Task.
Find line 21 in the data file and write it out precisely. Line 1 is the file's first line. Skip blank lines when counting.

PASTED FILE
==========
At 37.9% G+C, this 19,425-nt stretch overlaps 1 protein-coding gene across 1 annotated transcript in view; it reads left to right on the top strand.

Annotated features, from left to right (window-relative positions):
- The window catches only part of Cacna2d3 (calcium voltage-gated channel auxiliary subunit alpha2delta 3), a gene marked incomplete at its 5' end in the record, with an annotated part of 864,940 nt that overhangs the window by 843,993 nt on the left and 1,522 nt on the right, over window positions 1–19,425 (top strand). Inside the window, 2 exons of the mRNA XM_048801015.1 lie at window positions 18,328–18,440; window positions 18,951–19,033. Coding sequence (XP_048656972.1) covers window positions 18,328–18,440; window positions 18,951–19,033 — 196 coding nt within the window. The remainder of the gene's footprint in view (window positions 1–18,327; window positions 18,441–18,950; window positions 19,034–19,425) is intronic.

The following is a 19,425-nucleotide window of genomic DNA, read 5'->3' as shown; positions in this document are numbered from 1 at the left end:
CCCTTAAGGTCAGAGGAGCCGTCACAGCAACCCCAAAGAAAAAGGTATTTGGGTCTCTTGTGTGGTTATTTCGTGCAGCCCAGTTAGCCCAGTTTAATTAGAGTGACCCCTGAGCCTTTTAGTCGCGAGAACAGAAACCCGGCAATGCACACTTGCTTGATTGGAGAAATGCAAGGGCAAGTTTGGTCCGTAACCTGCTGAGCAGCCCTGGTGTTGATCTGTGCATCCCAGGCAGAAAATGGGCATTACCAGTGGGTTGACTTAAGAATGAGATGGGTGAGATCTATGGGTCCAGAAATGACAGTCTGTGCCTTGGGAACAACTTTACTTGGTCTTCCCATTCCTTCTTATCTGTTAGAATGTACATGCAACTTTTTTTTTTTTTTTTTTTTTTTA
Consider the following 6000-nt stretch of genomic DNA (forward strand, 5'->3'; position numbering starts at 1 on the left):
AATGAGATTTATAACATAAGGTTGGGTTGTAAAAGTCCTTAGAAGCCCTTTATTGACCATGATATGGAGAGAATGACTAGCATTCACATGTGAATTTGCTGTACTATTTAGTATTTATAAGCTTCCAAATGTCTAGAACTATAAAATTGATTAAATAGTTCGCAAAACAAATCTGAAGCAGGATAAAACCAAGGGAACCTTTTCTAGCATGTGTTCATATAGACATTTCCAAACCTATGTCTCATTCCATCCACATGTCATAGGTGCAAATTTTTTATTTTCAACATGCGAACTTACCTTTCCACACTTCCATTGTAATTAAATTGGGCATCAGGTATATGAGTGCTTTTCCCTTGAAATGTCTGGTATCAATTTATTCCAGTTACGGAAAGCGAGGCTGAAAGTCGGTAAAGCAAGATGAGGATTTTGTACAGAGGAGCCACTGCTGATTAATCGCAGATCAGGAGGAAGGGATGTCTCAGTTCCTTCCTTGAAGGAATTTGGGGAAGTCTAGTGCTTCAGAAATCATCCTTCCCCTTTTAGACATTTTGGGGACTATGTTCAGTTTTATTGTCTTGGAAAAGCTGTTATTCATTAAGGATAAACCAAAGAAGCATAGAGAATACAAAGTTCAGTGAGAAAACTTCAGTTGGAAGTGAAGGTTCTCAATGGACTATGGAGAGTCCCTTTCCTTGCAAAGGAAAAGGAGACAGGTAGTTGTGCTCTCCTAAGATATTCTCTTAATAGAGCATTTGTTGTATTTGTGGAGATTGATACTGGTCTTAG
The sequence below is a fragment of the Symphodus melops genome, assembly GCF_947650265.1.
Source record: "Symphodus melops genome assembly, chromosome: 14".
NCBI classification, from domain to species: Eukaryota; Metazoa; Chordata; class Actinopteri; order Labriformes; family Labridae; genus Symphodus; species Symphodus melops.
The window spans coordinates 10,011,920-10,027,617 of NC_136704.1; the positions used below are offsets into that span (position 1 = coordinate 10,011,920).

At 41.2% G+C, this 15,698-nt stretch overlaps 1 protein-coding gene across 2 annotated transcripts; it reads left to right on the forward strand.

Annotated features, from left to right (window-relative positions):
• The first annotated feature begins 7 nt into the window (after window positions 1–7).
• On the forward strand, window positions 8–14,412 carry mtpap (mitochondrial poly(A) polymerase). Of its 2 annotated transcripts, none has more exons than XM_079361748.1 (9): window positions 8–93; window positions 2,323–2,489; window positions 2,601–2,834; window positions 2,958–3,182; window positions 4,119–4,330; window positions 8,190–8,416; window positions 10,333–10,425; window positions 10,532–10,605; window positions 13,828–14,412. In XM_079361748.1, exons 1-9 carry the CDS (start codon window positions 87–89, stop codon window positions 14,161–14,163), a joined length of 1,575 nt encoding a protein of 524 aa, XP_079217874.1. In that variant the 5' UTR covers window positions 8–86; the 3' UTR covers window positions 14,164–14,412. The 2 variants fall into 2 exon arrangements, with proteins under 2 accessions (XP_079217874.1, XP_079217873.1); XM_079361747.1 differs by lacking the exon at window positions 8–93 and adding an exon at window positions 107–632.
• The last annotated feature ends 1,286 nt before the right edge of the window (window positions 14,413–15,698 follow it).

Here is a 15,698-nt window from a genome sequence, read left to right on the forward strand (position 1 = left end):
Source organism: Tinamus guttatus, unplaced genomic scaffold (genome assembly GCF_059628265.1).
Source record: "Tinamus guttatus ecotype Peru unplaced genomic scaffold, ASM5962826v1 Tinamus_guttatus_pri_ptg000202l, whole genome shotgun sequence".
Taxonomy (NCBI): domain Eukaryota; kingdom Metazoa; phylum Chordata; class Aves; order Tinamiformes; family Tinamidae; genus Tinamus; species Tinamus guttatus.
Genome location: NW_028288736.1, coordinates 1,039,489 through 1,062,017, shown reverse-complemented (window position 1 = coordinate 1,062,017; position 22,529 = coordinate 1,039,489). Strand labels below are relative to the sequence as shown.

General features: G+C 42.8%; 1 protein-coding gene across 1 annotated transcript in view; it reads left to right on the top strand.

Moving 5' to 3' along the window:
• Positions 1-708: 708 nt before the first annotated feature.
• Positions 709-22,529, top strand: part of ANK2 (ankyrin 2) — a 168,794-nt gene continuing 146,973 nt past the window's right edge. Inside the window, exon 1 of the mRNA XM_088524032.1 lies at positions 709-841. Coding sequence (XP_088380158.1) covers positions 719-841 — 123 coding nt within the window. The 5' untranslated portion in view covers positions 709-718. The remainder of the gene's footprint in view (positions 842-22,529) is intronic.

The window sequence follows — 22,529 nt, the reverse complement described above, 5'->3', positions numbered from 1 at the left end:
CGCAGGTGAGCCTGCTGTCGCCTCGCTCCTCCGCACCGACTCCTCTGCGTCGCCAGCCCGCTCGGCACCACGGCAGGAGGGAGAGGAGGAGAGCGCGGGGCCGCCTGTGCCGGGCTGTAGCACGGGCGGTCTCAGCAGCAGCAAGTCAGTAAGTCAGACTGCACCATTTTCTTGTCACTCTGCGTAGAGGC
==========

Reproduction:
Genome location: NW_028288736.1, coordinates 1,039,489 through 1,062,017, shown reverse-complemented (window position 1 = coordinate 1,062,017; position 22,529 = coordinate 1,039,489). Strand labels below are relative to the sequence as shown.